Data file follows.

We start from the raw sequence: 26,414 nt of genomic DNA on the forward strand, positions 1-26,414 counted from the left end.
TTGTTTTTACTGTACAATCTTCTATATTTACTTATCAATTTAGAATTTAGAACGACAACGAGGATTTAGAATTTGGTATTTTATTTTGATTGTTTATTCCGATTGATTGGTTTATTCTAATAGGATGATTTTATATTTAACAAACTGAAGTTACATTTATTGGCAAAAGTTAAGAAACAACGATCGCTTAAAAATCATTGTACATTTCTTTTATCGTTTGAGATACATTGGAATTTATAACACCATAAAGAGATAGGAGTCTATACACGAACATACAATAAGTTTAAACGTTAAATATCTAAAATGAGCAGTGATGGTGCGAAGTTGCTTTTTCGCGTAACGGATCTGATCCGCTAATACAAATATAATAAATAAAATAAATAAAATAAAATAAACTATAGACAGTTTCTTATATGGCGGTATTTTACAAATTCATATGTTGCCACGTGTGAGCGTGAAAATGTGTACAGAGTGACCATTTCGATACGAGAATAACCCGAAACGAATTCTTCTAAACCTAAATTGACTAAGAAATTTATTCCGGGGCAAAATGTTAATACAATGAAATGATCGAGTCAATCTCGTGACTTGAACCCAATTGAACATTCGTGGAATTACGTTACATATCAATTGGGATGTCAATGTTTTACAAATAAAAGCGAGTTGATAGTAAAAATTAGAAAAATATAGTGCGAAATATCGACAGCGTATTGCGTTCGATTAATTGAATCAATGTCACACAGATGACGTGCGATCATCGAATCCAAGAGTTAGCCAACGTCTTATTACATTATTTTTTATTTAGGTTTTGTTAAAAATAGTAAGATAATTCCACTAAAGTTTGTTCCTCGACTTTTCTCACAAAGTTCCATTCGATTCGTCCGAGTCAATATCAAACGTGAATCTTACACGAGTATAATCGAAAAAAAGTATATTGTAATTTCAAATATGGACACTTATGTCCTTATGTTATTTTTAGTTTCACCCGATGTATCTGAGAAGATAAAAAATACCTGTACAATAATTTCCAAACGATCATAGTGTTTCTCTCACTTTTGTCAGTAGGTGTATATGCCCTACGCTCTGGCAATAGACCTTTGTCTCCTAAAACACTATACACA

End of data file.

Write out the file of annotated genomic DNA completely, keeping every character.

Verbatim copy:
We start from the raw sequence: 26,414 nt of genomic DNA on the forward strand, positions 1-26,414 counted from the left end.
TTGTTTTTACTGTACAATCTTCTATATTTACTTATCAATTTAGAATTTAGAACGACAACGAGGATTTAGAATTTGGTATTTTATTTTGATTGTTTATTCCGATTGATTGGTTTATTCTAATAGGATGATTTTATATTTAACAAACTGAAGTTACATTTATTGGCAAAAGTTAAGAAACAACGATCGCTTAAAAATCATTGTACATTTCTTTTATCGTTTGAGATACATTGGAATTTATAACACCATAAAGAGATAGGAGTCTATACACGAACATACAATAAGTTTAAACGTTAAATATCTAAAATGAGCAGTGATGGTGCGAAGTTGCTTTTTCGCGTAACGGATCTGATCCGCTAATACAAATATAATAAATAAAATAAATAAAATAAAATAAACTATAGACAGTTTCTTATATGGCGGTATTTTACAAATTCATATGTTGCCACGTGTGAGCGTGAAAATGTGTACAGAGTGACCATTTCGATACGAGAATAACCCGAAACGAATTCTTCTAAACCTAAATTGACTAAGAAATTTATTCCGGGGCAAAATGTTAATACAATGAAATGATCGAGTCAATCTCGTGACTTGAACCCAATTGAACATTCGTGGAATTACGTTACATATCAATTGGGATGTCAATGTTTTACAAATAAAAGCGAGTTGATAGTAAAAATTAGAAAAATATAGTGCGAAATATCGACAGCGTATTGCGTTCGATTAATTGAATCAATGTCACACAGATGACGTGCGATCATCGAATCCAAGAGTTAGCCAACGTCTTATTACATTATTTTTTATTTAGGTTTTGTTAAAAATAGTAAGATAATTCCACTAAAGTTTGTTCCTCGACTTTTCTCACAAAGTTCCATTCGATTCGTCCGAGTCAATATCAAACGTGAATCTTACACGAGTATAATCGAAAAAAAGTATATTGTAATTTCAAATATGGACACTTATGTCCTTATGTTATTTTTAGTTTCACCCGATGTATCTGAGAAGATAAAAAATACCTGTACAATAATTTCCAAACGATCATAGTGTTTCTCTCACTTTTGTCAGTAGGTGTATATGCCCTACGCTCTGGCAATAGACCTTTGTCTCCTAAAACACTATACACA